Whether your guitar performances stretch to playing solos or not, this article should be good reading and learning for you as sooner or later you will have to play one.
The lists of what songs include the best guitar solos, as voted by music buyers, all have very similar ingredients – top players know that it’s not simply an opportunity for the guitarist to show off. A solo must fit the song and contribute to it, so it becomes a large part of the song.
Too many guitar players think a solo is the chance to show off their amazing technique or new lick they have just learnt, with little or no consideration to its context. This lesson may be easily learnt, but like anything to do with guitar playing, it needs plenty of practice.
The five main ingredients of any great solo, no matter if composed or improvised, are; an introduction, rising action or tension, a climax, falling action or tension, and resolution back into the vocal. (Overall, a sixth key ingredient could be that all great solos are very singable.) Obviously there are always variations to any rule!
Here’s how those parts often work out:
Introductions are quite often riff-based, short or long note type statements. Riffs will be slightly different on each repetition, and the intro will lead seamlessly into the next phase.
Rising action or tension will mean an increase in the frequency of notes, more aggressive playing style, and maybe introduce some different rhythms that lead to the climax.
The climax is the highest point of the solo. Normally it is the highest note(s) and hasn’t been heard before in the solo. The most tension happens at this point.
Falling action or tension is like a release from the climax. Some solos have one and some don’t, but this part winds down with longer notes, less aggressive playing, back to familiar rhythms, etc., and leads into the resolution, where the soloist releases the song back to the vocalist. It normally ends on a chord tone of the vocal entry point.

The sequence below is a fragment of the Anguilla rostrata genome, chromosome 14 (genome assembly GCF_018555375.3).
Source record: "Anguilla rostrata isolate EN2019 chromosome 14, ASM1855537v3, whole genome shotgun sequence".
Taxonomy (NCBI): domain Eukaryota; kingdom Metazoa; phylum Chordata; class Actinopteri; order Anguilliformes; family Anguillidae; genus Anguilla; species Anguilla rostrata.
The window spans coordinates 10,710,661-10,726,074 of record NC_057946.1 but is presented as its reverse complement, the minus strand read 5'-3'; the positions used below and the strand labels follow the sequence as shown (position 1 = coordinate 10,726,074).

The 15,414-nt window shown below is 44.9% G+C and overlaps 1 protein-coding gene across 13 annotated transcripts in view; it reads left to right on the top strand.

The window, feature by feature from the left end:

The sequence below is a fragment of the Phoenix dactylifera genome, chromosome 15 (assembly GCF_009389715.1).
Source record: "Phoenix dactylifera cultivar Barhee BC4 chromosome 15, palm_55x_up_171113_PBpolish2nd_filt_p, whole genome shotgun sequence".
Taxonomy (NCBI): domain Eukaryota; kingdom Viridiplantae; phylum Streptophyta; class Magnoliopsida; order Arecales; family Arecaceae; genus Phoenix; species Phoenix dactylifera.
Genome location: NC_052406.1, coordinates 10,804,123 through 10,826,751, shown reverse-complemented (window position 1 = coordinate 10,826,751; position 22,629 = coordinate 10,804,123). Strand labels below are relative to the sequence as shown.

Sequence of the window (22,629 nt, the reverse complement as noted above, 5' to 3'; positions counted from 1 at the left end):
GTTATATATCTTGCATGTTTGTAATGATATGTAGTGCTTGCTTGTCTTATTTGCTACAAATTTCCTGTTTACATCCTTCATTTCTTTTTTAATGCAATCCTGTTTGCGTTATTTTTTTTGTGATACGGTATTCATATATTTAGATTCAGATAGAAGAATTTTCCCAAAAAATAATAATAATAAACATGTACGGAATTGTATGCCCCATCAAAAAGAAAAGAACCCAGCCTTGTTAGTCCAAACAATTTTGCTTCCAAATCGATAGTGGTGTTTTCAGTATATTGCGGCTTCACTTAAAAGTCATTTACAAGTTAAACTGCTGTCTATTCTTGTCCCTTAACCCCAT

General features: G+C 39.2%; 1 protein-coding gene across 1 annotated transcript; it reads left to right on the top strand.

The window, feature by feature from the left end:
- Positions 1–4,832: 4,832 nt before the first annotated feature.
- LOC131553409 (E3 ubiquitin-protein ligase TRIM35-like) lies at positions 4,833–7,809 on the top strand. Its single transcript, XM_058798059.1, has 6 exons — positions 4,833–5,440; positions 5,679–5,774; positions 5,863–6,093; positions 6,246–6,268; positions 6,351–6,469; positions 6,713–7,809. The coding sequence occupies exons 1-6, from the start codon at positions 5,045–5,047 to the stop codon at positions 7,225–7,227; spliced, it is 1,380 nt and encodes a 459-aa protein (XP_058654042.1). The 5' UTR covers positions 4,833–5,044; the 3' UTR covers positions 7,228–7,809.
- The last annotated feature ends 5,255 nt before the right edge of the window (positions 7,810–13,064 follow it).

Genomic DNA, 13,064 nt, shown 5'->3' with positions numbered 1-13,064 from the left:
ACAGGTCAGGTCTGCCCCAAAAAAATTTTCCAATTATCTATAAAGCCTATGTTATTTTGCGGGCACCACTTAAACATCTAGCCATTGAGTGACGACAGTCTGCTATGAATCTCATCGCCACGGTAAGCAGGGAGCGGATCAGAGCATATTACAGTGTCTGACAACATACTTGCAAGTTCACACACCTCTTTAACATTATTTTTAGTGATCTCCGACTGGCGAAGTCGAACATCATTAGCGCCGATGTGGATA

Taking Eric Clapton’s guitar solo on The Beatles’ version of While My Guitar Gently Weeps, from ‘The Beatles’ album as an example, the solo begins at 1.55. Find it at your favourite listening source as we go through each segment to see what Clapton is doing here.
Introduction – this is the first four bars. Notice how well it fits the song. It starts with a few notes on entry then goes into a small riff with a crying vibrato to end each phrase. The crying vibrato fits the last vocal line of each verse.
Rising action – second four bars. The next four bars rise slowly, and it can easily be heard that it’s leading us to someplace else.
More rising action – third four bars. Notice how Clapton moves into a higher register and involves more rhythmic and note choices.
The climax – this is the last four bars of the solo. Clapton brings the solo down a bit in pitch before beginning his long ascending run up to the climax, which also resolves back into the vocal line.
Interestingly there is no falling tension or action after the climax, it goes straight back into the vocal. Did you observe the sheer aggressive nature of the pick attack on the notes being played? Notice the vibrato is very aggressive too, not easy to do. Also, this solo is very memorable or singable (at least in your head).
Of course this is not an ordinary solo for a pop recording as they are normally only eight bars. It is difficult to compress all the above into eight bars, which is why some might leave out the falling action or tension section.
On another popular note, have a listen to Steve Lukather’s solo on Roseanna from the ‘Toto IV’ album. There are two solos on this recording, but note how Lukather manages to get all the concepts above into that five-bar solo in the middle section. That is why he’s an in-demand LA studio player.
Ending solos are a slightly different beast in that you are trying to either bring a song down to a conclusion, or lift it up to go out on a high as with this solo. Thus ending solos follow a slightly different pattern of events.
For those guitarists who like long solos in the blues/rock tradition listen to any Joe Bonamassa solo, he moves through the five sequences of soloing over many bars.
Also check The Eagles’ Hotel California, or Steely Dan’s Kid Charlemagne, arguably two of the best guitar solos ever recorded.
Some homework for you over the coming months. Listen to your favourite solos and see if they fit the descriptions above (there will be variations) and make notes you can learn from. See if you can copy what they are doing in your own way. I’m not talking about playing exactly what the artist is playing, but taking the concept and putting that into your playing. Just thinking about this will make you more aware of what you need to do to become a more improved player.
Warning – this type of practising is very addictive and should not be done to the detriment of your rhythm guitar practice!